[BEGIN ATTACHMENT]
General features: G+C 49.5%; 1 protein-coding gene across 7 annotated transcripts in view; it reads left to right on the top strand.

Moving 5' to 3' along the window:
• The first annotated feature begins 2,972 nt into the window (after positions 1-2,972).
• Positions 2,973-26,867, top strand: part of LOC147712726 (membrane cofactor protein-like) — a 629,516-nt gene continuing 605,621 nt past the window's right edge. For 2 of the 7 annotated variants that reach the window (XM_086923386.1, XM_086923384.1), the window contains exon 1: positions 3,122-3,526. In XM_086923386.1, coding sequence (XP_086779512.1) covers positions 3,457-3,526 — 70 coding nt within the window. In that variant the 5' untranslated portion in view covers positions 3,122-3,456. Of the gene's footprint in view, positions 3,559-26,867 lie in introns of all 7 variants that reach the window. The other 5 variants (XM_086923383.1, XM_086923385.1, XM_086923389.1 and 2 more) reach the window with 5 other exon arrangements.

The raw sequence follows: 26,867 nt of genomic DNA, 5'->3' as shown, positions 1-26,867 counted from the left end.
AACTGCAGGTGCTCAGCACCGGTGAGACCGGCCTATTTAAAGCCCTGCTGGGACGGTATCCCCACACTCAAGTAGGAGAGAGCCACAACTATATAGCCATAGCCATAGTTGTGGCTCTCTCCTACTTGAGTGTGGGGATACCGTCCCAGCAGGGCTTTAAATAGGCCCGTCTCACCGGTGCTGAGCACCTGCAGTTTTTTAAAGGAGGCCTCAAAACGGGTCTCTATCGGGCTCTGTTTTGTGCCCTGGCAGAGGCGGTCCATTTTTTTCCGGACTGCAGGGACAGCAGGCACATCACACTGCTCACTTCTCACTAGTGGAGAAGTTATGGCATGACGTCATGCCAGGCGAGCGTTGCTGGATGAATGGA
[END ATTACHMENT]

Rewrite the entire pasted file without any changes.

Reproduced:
General features: G+C 49.5%; 1 protein-coding gene across 7 annotated transcripts in view; it reads left to right on the top strand.

Moving 5' to 3' along the window:
• The first annotated feature begins 2,972 nt into the window (after positions 1-2,972).
• Positions 2,973-26,867, top strand: part of LOC147712726 (membrane cofactor protein-like) — a 629,516-nt gene continuing 605,621 nt past the window's right edge. For 2 of the 7 annotated variants that reach the window (XM_086923386.1, XM_086923384.1), the window contains exon 1: positions 3,122-3,526. In XM_086923386.1, coding sequence (XP_086779512.1) covers positions 3,457-3,526 — 70 coding nt within the window. In that variant the 5' untranslated portion in view covers positions 3,122-3,456. Of the gene's footprint in view, positions 3,559-26,867 lie in introns of all 7 variants that reach the window. The other 5 variants (XM_086923383.1, XM_086923385.1, XM_086923389.1 and 2 more) reach the window with 5 other exon arrangements.

The raw sequence follows: 26,867 nt of genomic DNA, 5'->3' as shown, positions 1-26,867 counted from the left end.
AACTGCAGGTGCTCAGCACCGGTGAGACCGGCCTATTTAAAGCCCTGCTGGGACGGTATCCCCACACTCAAGTAGGAGAGAGCCACAACTATATAGCCATAGCCATAGTTGTGGCTCTCTCCTACTTGAGTGTGGGGATACCGTCCCAGCAGGGCTTTAAATAGGCCCGTCTCACCGGTGCTGAGCACCTGCAGTTTTTTAAAGGAGGCCTCAAAACGGGTCTCTATCGGGCTCTGTTTTGTGCCCTGGCAGAGGCGGTCCATTTTTTTCCGGACTGCAGGGACAGCAGGCACATCACACTGCTCACTTCTCACTAGTGGAGAAGTTATGGCATGACGTCATGCCAGGCGAGCGTTGCTGGATGAATGGA